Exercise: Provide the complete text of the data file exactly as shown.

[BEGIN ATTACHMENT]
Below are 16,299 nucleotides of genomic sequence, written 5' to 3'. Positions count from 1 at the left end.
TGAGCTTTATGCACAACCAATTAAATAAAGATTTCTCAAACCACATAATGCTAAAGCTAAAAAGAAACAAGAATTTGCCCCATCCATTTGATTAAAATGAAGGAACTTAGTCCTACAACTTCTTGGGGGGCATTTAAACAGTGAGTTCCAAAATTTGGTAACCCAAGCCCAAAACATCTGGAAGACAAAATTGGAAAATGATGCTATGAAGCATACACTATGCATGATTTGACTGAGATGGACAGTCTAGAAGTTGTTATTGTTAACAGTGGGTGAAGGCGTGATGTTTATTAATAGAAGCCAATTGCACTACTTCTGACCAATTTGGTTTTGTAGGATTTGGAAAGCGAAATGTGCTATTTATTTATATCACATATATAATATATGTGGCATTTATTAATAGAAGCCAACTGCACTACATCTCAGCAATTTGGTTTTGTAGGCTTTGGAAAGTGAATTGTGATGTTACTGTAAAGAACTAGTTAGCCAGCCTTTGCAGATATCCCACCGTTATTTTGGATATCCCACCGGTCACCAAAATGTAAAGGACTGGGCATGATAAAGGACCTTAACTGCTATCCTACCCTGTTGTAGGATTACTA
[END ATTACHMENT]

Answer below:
Below are 16,299 nucleotides of genomic sequence, written 5' to 3'. Positions count from 1 at the left end.
TGAGCTTTATGCACAACCAATTAAATAAAGATTTCTCAAACCACATAATGCTAAAGCTAAAAAGAAACAAGAATTTGCCCCATCCATTTGATTAAAATGAAGGAACTTAGTCCTACAACTTCTTGGGGGGCATTTAAACAGTGAGTTCCAAAATTTGGTAACCCAAGCCCAAAACATCTGGAAGACAAAATTGGAAAATGATGCTATGAAGCATACACTATGCATGATTTGACTGAGATGGACAGTCTAGAAGTTGTTATTGTTAACAGTGGGTGAAGGCGTGATGTTTATTAATAGAAGCCAATTGCACTACTTCTGACCAATTTGGTTTTGTAGGATTTGGAAAGCGAAATGTGCTATTTATTTATATCACATATATAATATATGTGGCATTTATTAATAGAAGCCAACTGCACTACATCTCAGCAATTTGGTTTTGTAGGCTTTGGAAAGTGAATTGTGATGTTACTGTAAAGAACTAGTTAGCCAGCCTTTGCAGATATCCCACCGTTATTTTGGATATCCCACCGGTCACCAAAATGTAAAGGACTGGGCATGATAAAGGACCTTAACTGCTATCCTACCCTGTTGTAGGATTACTA